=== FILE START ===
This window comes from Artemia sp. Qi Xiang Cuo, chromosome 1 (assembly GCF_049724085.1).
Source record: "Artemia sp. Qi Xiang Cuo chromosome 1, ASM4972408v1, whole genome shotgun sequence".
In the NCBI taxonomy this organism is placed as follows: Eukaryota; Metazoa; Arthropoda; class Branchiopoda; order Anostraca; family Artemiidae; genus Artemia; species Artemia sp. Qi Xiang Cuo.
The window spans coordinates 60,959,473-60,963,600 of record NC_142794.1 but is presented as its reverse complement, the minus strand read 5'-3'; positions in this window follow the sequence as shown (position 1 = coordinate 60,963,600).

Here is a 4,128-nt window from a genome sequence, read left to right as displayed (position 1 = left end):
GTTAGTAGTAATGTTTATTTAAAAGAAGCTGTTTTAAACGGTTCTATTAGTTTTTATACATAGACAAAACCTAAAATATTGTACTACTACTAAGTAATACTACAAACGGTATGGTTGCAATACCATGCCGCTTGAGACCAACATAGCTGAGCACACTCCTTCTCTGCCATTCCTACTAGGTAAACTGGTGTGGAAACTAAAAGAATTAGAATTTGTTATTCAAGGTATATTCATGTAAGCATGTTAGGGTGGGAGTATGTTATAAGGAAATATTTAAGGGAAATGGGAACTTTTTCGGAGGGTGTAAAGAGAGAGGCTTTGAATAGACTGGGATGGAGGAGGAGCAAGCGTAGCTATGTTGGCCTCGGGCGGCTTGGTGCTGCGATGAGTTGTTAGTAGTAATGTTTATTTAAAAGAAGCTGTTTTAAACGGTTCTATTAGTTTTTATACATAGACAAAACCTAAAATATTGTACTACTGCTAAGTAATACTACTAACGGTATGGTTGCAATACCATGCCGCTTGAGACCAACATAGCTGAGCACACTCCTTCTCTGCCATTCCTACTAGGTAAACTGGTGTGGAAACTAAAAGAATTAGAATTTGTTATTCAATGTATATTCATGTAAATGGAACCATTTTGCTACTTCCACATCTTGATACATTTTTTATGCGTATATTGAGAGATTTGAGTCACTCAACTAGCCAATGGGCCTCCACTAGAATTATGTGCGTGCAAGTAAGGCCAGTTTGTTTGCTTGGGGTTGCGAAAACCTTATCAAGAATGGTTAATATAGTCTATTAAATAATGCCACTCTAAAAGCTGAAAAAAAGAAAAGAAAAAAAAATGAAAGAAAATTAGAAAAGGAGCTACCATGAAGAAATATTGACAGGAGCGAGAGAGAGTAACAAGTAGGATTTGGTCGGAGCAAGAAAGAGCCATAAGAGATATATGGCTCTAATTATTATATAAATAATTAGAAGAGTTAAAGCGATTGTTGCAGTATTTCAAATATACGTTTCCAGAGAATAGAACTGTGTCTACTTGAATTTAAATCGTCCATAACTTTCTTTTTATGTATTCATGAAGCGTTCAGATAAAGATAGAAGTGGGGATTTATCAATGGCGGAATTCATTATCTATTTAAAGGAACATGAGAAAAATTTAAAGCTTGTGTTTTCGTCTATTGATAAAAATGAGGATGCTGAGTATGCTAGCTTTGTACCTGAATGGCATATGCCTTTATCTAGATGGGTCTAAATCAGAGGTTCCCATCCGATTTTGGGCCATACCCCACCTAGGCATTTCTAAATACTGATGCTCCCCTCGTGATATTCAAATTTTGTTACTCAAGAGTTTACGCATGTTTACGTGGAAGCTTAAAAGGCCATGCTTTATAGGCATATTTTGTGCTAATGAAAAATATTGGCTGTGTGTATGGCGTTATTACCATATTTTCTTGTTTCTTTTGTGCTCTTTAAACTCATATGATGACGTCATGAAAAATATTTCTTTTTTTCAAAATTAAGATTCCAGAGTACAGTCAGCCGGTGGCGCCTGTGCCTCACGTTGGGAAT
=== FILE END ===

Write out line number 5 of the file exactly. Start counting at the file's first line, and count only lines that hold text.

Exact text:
Here is a 4,128-nt window from a genome sequence, read left to right as displayed (position 1 = left end):